We would think David would be distressed because his son is after him or because he has been displaced, but it is actually because people are trying to destroy his good name, slandering him. (Though the other things may also be a factor.) Thus, in the second verse, he changes his desire for audience to men, because God is backing him.  And he confronts them straight away- “how long will ye turn my glory into shame?”  How long?- David keeps asking, as though he is pleading with children.  How long will they try to turn the good he is doing into something bad?  We can think to Job where we get the saying ‘Shall we accept good from God?’  David is praying on behalf of these people who are breaking his heart by pursing such a vain thing as his destruction.

David knew that God had set him and others apart.  Such people are a joy to God!  They have a special purpose, they seek to live in that higher, more difficult calling of purity.  They live with passion for God.  Do you know someone like this?  I honestly haven’t met many people who live this lifestyle, but the few I have met have inspired me to pursue it more!  You know who they are in your life- the ones who walk upright, that are full of edifying comments to encourage and build up those around them, and eager to talk about their faith with a passion, but also often the ones you may hear ridiculed the most for their lifestyle.  They aren’t afraid of the enemies that come up against them, because even Jesus had enemies (though David didn’t have that knowledge, he still lived righteously!).

We already know that God hears David’s prayers.  He has confidence that every Christian should have about their prayers- God will hear our prayers.  But the Bible is clear that there are reasons our prayers may not be answered: if we don’t fast, don’t believe, aren’t abiding in Jesus, or haven’t repented, just to name a few reasons.  Knowing and studying these should help us to know what we do need to continually practice as upright Christians to have our passionate prayers answered!

For the last bit of these verses today, we witness David talk to himself, which is something popular in the psalms, and it has it’s own purpose too.  If we live our lives in righteousness under God’s guidance, then even talking to ourselves should be encouraging.  He gives himself great advice that is founded in truth for good Christian living.  He says ‘Stand in awe, and sin not.’  Our understanding of ‘awe’ should not confuse us here- Not the awe we feel of being before something incredible, but the awe of something troubling that angers us.  Note that he doesn’t say ‘do not be angry, and do not sin’ (ESV uses ‘angry’ instead of ‘awe’).  It is not unbiblical to be angry, but we should make sure our anger is righteous too, and totally under our control so we do not sin. And David has lots of reasons to be angry, but he has no reason to sin, so he reminds himself of this.  He also speaks of meditation- to be filled with God’s word (as opposed to the eastern practice of emptying yourself).  He also speaks of traditional religious practices coupled with trusting in God.  Not replacing our trust!  But drawing near to God, abiding in Him.  Taking time to be with the Creator, even in the middle of an attack. (Or maybe, ‘especially’ in the midst of attack!)  We do not practice that traditional way of offering sacrifices to God, but sacrifice is a practice we should still have in our personal lives.  Things like sacrificing technology for a while, or certain foods (like a Daniel diet), or anything that is a large part of our life where the removal of it calls us to rely heavily on God in-place of that thing.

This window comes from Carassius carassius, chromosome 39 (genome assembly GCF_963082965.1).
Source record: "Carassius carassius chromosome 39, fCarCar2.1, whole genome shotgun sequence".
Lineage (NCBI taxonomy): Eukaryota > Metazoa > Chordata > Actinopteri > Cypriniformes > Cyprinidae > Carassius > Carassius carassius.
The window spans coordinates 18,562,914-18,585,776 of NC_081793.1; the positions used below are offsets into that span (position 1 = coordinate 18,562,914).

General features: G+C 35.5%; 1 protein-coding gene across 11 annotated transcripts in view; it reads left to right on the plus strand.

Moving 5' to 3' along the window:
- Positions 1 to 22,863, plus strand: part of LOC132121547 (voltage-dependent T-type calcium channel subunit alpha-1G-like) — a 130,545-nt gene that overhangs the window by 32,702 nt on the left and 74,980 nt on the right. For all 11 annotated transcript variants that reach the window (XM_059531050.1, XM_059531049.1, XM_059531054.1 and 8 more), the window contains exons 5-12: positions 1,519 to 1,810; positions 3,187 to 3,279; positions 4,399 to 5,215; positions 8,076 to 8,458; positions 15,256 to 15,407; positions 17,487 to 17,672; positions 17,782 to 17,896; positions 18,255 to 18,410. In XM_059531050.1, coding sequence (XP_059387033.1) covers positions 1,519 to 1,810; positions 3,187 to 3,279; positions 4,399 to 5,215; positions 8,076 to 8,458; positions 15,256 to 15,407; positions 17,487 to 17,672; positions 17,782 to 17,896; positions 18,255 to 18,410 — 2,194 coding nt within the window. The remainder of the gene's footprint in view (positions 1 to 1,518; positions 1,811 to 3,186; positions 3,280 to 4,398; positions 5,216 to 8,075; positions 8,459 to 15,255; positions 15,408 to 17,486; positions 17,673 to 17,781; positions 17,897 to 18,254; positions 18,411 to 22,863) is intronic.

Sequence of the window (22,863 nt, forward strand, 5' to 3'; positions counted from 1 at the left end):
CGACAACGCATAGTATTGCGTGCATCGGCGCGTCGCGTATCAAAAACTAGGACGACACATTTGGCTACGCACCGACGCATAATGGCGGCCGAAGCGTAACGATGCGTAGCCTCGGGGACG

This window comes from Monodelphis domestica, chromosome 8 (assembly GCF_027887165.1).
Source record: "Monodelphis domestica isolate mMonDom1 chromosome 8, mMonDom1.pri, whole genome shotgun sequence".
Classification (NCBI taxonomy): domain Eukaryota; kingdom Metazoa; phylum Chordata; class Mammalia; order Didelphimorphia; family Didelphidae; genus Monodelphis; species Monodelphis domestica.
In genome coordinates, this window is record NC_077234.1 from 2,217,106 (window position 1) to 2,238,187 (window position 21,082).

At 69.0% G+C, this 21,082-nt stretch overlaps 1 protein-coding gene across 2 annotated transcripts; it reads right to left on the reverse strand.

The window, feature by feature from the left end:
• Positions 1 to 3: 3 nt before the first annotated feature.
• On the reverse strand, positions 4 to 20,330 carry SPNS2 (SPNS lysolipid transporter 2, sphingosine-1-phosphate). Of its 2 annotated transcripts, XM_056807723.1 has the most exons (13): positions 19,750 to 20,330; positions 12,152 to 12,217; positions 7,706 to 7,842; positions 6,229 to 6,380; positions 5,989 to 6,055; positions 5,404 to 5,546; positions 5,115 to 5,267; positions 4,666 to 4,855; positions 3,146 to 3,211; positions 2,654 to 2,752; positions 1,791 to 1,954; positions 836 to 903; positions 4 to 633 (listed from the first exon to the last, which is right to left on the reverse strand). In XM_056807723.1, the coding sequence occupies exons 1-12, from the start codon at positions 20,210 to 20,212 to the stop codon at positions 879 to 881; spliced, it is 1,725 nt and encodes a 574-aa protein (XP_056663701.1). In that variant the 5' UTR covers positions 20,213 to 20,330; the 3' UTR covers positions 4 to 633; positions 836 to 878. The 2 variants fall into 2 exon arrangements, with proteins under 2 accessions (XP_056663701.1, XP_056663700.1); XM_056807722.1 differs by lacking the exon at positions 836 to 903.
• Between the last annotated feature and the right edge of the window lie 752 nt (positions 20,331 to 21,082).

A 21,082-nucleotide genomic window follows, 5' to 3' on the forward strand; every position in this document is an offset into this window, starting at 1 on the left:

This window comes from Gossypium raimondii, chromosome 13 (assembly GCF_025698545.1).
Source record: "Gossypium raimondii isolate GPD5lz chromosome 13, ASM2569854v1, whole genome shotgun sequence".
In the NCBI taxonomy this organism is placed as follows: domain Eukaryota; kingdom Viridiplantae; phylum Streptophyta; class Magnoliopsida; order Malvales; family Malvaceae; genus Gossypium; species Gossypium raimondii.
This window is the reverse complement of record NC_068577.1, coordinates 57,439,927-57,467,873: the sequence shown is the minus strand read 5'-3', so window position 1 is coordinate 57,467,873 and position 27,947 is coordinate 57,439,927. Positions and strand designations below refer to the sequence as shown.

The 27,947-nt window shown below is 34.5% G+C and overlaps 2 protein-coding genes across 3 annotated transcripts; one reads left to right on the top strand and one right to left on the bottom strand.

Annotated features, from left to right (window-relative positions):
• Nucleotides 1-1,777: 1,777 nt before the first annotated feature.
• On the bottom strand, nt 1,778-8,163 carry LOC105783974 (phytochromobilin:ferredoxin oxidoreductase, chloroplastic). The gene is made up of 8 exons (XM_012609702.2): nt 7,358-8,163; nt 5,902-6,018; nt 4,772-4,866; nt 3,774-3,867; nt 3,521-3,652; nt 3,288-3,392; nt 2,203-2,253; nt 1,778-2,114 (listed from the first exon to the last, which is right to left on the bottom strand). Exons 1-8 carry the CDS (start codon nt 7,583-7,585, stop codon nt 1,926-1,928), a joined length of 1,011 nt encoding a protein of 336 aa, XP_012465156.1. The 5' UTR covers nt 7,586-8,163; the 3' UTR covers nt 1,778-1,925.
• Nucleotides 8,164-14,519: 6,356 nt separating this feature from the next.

I hope this has been encouraging to your soul!  I am coming up on the 5th Psalm post quickly, and hope to make a topical post after 5 Psalm posts- if you have a topic you’d like me to talk about, leave it in a comment!